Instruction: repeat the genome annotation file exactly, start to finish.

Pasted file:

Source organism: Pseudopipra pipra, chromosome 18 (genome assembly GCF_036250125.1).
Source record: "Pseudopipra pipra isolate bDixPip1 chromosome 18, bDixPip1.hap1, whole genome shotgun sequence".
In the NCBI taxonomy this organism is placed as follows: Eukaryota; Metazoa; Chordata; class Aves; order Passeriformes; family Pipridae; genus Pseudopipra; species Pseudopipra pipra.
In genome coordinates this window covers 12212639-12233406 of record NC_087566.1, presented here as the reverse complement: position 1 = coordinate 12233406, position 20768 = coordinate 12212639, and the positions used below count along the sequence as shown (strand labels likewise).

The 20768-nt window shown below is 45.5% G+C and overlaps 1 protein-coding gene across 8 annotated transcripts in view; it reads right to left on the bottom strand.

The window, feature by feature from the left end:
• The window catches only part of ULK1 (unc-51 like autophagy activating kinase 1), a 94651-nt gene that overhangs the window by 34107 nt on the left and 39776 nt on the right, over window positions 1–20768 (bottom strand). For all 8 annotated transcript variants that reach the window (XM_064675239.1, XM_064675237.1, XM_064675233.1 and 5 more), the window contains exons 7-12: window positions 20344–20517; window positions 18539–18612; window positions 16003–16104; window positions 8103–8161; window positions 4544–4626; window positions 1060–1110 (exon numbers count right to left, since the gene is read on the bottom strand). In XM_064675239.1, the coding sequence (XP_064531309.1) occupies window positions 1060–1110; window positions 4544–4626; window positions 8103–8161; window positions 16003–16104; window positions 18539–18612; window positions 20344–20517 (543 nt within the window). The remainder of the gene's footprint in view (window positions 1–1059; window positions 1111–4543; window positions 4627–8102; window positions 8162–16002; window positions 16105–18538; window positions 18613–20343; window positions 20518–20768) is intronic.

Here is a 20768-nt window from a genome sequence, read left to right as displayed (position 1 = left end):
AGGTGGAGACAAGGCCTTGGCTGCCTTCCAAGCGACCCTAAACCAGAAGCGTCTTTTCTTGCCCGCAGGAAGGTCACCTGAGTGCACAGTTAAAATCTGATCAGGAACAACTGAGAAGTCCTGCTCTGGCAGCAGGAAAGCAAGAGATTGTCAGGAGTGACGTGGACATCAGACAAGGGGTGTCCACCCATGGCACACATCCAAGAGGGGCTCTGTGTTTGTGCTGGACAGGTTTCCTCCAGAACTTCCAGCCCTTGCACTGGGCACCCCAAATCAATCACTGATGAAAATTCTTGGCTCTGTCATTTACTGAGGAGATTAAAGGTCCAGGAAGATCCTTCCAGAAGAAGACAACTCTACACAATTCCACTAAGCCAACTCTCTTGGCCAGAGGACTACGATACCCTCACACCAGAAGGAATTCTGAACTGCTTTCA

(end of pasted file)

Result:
Source organism: Pseudopipra pipra, chromosome 18 (genome assembly GCF_036250125.1).
Source record: "Pseudopipra pipra isolate bDixPip1 chromosome 18, bDixPip1.hap1, whole genome shotgun sequence".
In the NCBI taxonomy this organism is placed as follows: Eukaryota; Metazoa; Chordata; class Aves; order Passeriformes; family Pipridae; genus Pseudopipra; species Pseudopipra pipra.
In genome coordinates this window covers 12212639-12233406 of record NC_087566.1, presented here as the reverse complement: position 1 = coordinate 12233406, position 20768 = coordinate 12212639, and the positions used below count along the sequence as shown (strand labels likewise).

The 20768-nt window shown below is 45.5% G+C and overlaps 1 protein-coding gene across 8 annotated transcripts in view; it reads right to left on the bottom strand.

The window, feature by feature from the left end:
• The window catches only part of ULK1 (unc-51 like autophagy activating kinase 1), a 94651-nt gene that overhangs the window by 34107 nt on the left and 39776 nt on the right, over window positions 1–20768 (bottom strand). For all 8 annotated transcript variants that reach the window (XM_064675239.1, XM_064675237.1, XM_064675233.1 and 5 more), the window contains exons 7-12: window positions 20344–20517; window positions 18539–18612; window positions 16003–16104; window positions 8103–8161; window positions 4544–4626; window positions 1060–1110 (exon numbers count right to left, since the gene is read on the bottom strand). In XM_064675239.1, the coding sequence (XP_064531309.1) occupies window positions 1060–1110; window positions 4544–4626; window positions 8103–8161; window positions 16003–16104; window positions 18539–18612; window positions 20344–20517 (543 nt within the window). The remainder of the gene's footprint in view (window positions 1–1059; window positions 1111–4543; window positions 4627–8102; window positions 8162–16002; window positions 16105–18538; window positions 18613–20343; window positions 20518–20768) is intronic.

Here is a 20768-nt window from a genome sequence, read left to right as displayed (position 1 = left end):
AGGTGGAGACAAGGCCTTGGCTGCCTTCCAAGCGACCCTAAACCAGAAGCGTCTTTTCTTGCCCGCAGGAAGGTCACCTGAGTGCACAGTTAAAATCTGATCAGGAACAACTGAGAAGTCCTGCTCTGGCAGCAGGAAAGCAAGAGATTGTCAGGAGTGACGTGGACATCAGACAAGGGGTGTCCACCCATGGCACACATCCAAGAGGGGCTCTGTGTTTGTGCTGGACAGGTTTCCTCCAGAACTTCCAGCCCTTGCACTGGGCACCCCAAATCAATCACTGATGAAAATTCTTGGCTCTGTCATTTACTGAGGAGATTAAAGGTCCAGGAAGATCCTTCCAGAAGAAGACAACTCTACACAATTCCACTAAGCCAACTCTCTTGGCCAGAGGACTACGATACCCTCACACCAGAAGGAATTCTGAACTGCTTTCA